Creese History, Family Crest & Coats of Arms
- Origins Available:
Creese is one of the thousands of new names that the Norman Conquest brought to England in 1066. The Creese family lived in Northumberland. The family originally lived in Crecy (Cressy), Normandy. The name was "from the Lordship so named, near Dieppe and Rouen. Hugh de Cressy, and Simon, occur in Normandy 1180-1195. Anselm and Gilbert de Cressy c. 1119 held lands from the Earls of Warrenne in England."  The same source continues with another possible origin. "Hugh de Cresseio was of Huntingdonshire, 1130. He was son of Guy le Roux, Lord of Creci in La Brie, Senschal of France." 
Early Origins of the Creese family
The surname Creese was first found in Norfolk at Beeston Regis, a parish, in the union of Erpingham, hundred of North Erpingham. "Here are some remains, consisting chiefly of the west end of the church, with a small tower, and part of the chapter-house, of a priory of Augustine canons, founded in the reign of John by Lady Isabel de Cressey, and the revenue of which, at the Dissolution, was £50. 6. 4."  Hugh de Cressy (died 1189) was an Anglo-Norman administrator and nobleman. Unfortunately little more is known of both people.
The Battle of Crécy (Cressy) was fought on 26 August 1346 near Créy, in northern France. This important English victory over the much larger French army led by Philip VI of France was due to tactical flexibility learned from battles with the Vikings, Muslims and the Scots.
Early History of the Creese family
This web page shows only a small excerpt of our Creese research. Another 125 words (9 lines of text) covering the years 1390, 1450, 1605, 1674 and 1646 are included under the topic Early Creese History in all our PDF Extended History products and printed products wherever possible.
Creese Spelling Variations
Multitudes of spelling variations are a hallmark of Anglo Norman names. Most of these names evolved in the 11th and 12th century, in the time after the Normans introduced their own Norman French language into a country where Old and Middle English had no spelling rules and the languages of the court were French and Latin. To make matters worse, medieval scribes spelled words according to sound, so names frequently appeared differently in the various documents in which they were recorded. The name was spelled Creasey, Cressy, Crecy, Cressi, Crease, Cresey and others.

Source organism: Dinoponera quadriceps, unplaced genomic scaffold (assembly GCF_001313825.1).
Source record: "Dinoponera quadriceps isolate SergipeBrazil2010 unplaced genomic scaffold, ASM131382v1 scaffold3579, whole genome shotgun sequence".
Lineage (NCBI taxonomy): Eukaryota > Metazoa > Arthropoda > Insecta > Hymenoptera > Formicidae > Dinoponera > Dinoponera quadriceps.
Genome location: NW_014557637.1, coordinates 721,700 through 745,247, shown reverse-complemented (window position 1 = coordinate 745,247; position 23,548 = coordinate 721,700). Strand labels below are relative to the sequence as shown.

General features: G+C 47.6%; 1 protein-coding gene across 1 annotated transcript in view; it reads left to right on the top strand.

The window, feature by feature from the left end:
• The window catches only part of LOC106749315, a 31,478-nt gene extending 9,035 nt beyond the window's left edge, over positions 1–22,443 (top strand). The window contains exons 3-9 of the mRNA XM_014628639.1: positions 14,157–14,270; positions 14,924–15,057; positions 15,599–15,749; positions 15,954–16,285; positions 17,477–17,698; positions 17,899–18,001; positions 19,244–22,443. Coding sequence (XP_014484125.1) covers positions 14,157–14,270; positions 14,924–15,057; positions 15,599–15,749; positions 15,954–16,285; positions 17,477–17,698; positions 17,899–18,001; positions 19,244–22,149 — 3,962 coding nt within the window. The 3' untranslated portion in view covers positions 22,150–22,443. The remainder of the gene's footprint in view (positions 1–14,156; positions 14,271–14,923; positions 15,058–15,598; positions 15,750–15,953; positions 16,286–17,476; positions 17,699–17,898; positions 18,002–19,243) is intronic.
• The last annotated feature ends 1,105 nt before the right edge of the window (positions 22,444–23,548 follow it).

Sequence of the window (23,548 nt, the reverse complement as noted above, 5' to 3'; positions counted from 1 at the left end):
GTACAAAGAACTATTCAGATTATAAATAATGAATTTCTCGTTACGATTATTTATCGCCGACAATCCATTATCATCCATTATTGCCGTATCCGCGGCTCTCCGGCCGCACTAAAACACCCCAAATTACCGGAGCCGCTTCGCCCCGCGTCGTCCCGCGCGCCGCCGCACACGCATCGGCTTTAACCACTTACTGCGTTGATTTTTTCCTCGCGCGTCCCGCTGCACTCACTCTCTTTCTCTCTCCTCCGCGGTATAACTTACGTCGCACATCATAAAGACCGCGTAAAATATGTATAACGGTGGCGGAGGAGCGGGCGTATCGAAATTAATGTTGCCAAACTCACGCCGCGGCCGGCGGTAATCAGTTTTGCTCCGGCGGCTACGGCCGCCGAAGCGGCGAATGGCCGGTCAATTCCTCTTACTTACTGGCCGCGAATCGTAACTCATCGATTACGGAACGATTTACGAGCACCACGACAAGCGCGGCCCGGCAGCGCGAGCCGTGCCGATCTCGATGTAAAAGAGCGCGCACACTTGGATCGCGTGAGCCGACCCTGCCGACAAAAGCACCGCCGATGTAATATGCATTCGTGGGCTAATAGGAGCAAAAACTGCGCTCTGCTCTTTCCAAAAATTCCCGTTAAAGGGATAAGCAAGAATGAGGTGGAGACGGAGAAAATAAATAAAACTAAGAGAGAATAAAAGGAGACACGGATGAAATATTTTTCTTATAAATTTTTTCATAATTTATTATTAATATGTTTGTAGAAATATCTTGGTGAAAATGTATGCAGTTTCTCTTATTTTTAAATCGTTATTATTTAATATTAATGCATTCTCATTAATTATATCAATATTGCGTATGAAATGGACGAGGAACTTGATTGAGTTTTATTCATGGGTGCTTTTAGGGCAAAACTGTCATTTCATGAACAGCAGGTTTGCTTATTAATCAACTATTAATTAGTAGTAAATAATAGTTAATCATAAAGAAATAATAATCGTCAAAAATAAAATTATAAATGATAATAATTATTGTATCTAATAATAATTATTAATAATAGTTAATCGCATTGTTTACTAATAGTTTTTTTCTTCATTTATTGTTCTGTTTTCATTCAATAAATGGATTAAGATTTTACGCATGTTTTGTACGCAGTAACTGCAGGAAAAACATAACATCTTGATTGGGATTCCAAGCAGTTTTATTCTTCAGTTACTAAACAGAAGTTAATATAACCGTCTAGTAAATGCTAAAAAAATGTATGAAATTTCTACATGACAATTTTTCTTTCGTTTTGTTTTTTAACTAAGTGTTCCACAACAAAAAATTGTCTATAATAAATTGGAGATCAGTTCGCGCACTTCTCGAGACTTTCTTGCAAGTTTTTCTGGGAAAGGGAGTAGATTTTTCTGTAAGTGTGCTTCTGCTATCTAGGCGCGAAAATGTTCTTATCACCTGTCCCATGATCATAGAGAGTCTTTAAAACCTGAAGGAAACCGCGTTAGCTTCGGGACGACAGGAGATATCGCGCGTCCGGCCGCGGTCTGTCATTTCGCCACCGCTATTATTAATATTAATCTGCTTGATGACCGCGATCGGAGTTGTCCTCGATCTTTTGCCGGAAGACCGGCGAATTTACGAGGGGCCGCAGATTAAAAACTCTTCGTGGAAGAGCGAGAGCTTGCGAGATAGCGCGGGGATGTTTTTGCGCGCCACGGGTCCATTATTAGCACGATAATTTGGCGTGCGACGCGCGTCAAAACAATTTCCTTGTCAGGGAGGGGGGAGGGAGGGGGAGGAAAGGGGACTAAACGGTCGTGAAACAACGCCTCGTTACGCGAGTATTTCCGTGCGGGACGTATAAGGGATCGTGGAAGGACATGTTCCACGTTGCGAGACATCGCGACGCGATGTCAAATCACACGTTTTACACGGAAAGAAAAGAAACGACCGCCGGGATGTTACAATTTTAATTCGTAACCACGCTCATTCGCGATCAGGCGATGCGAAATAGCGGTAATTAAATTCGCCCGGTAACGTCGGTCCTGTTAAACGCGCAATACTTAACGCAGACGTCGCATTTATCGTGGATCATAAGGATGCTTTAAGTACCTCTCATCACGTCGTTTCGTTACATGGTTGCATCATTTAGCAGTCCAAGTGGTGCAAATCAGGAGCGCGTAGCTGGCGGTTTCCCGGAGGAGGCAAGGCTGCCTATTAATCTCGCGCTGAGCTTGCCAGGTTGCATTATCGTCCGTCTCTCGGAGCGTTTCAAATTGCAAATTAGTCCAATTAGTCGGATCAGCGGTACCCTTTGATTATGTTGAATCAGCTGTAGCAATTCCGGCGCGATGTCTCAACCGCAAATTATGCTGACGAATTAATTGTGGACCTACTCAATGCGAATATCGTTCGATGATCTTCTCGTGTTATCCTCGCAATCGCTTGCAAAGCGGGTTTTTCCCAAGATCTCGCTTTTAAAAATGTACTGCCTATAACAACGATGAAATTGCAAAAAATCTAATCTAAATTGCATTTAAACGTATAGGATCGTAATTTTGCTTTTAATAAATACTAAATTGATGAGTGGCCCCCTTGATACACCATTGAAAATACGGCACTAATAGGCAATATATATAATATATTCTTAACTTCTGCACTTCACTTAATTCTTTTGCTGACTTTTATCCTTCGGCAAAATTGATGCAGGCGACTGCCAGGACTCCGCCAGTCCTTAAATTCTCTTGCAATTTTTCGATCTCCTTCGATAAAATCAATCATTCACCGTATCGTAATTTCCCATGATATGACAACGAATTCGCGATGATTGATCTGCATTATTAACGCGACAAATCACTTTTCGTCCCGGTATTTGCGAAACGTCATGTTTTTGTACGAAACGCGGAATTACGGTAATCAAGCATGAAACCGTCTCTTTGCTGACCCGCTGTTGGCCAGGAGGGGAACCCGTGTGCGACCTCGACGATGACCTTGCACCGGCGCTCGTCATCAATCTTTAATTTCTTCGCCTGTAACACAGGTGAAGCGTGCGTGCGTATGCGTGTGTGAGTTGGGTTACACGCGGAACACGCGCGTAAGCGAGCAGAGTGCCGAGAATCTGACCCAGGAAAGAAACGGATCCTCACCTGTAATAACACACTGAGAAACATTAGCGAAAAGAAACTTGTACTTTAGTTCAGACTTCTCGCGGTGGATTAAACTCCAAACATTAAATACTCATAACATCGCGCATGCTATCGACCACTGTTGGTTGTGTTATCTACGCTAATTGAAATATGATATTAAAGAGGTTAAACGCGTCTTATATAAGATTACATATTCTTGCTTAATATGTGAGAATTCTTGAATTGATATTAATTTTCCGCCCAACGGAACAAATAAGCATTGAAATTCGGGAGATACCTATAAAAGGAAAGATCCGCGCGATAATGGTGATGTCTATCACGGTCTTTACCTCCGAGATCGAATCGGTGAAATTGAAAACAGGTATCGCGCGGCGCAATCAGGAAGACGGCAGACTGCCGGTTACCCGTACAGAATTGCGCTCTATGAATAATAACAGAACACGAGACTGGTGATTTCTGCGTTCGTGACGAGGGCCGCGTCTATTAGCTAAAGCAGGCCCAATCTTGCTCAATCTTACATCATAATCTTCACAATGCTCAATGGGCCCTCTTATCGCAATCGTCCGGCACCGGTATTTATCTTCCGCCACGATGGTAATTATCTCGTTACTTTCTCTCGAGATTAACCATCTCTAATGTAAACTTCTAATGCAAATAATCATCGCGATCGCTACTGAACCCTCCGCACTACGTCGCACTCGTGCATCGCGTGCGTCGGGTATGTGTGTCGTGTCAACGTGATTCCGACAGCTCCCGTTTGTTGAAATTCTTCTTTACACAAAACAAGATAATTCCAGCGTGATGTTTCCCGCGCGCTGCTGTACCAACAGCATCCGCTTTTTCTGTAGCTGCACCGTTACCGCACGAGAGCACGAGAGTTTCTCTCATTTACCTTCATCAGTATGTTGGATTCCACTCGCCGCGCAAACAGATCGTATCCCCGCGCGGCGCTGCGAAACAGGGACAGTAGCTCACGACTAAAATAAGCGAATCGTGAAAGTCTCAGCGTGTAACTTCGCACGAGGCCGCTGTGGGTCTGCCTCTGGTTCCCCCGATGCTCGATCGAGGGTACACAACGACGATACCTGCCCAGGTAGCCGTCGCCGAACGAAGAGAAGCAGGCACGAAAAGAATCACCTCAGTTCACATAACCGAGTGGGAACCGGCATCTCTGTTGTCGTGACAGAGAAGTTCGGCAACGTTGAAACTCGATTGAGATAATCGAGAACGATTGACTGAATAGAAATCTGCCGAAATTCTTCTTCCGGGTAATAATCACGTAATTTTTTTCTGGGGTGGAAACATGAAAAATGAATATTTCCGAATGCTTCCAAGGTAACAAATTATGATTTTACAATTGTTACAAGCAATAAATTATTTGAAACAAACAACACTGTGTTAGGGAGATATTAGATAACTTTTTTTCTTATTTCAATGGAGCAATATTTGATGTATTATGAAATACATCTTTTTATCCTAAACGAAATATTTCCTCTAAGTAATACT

Early Notables of the Creese family (pre 1700)
Outstanding amongst the family at this time was Hugh Cressy, English politician, Member of Parliament for Nottinghamshire in 1390.
Robert Cressy (fl. 1450?), was a Carmelite, a student at Oxford, where he distinguished himself as a theologian. Hugh Paulinus Cressy...
Another 39 words (3 lines of text) are included under the topic Early Creese Notables in all our PDF Extended History products and printed products wherever possible.
| Creese migration to the United States ||+|
Because of this political and religious unrest within English society, many people decided to immigrate to the colonies. Families left for Ireland, North America, and Australia in enormous numbers, traveling at high cost in extremely inhospitable conditions. The New World in particular was a desirable destination, but the long voyage caused many to arrive sick and starving. Those who made it, though, were welcomed by opportunities far greater than they had known at home in England. Many of these families went on to make important contributions to the emerging nations of Canada and the United States. Analysis of immigration records indicates that some of the first North American immigrants bore the name Creese or a variant listed above:
Creese Settlers in United States in the 17th Century
- Marg Creese, who arrived in Virginia in 1654 
| Creese migration to Australia ||+|
Emigration to Australia
followed the First Fleets
of convicts, tradespeople and early settlers. Early immigrants include:
Creese Settlers in Australia in the 19th Century
- Mr. Mark Creese, (b. 1825), aged 27, English shoe maker who was convicted in Worcester, Worcestershire, England for 10 years for theft, transported aboard the "Fairlie" on 9th Mary 1852, arriving in Tasmania (Van Diemen's Island), he died in 1893 
|Contemporary Notables of the name Creese (post 1700) ||+|
- Walter T. Creese, American Republican politician, Member of Massachusetts State Senate Second Essex District, 1923-24 
- Dennis Creese, American Democratic Party politician, Alternate Delegate to Democratic National Convention from Colorado, 1980 
|Historic Events for the Creese family ||+|
- Mr. Henry Philip Creese (d. 1912), aged 44, English Deck Engineer from Southampton, Hampshire who worked aboard the RMS Titanic and died in the sinking 
- The Norman People and Their Existing Descendants in the British Dominions and the United States Of America. Baltimore: Genealogical Publishing, 1975. Print. (ISBN 0-8063-0636-X)
- Lewis, Samuel, A Topographical Dictionary of England. Institute of Historical Research, 1848, Print.
- Filby, P. William, Meyer, Mary K., Passenger and immigration lists index : a guide to published arrival records of about 500,000 passengers who came to the United States and Canada in the seventeenth, eighteenth, and nineteenth centuries. 1982-1985 Cumulated Supplements in Four Volumes Detroit, Mich. : Gale Research Co., 1985, Print (ISBN 0-8103-1795-8)
- Convict Records Voyages to Australia (Retrieved 26th September 2022). https://convictrecords.com.au/ships/fairlie
- The Political Graveyard: Alphabetical Name Index. (Retrieved 2015, October 28) . Retrieved from http://politicalgraveyard.com/alpha/index.html
- Titanic Passenger List - Titanic Facts. (Retrieved 2016, July 13) . Retrieved from http://www.titanicfacts.net/titanic-passenger-list.html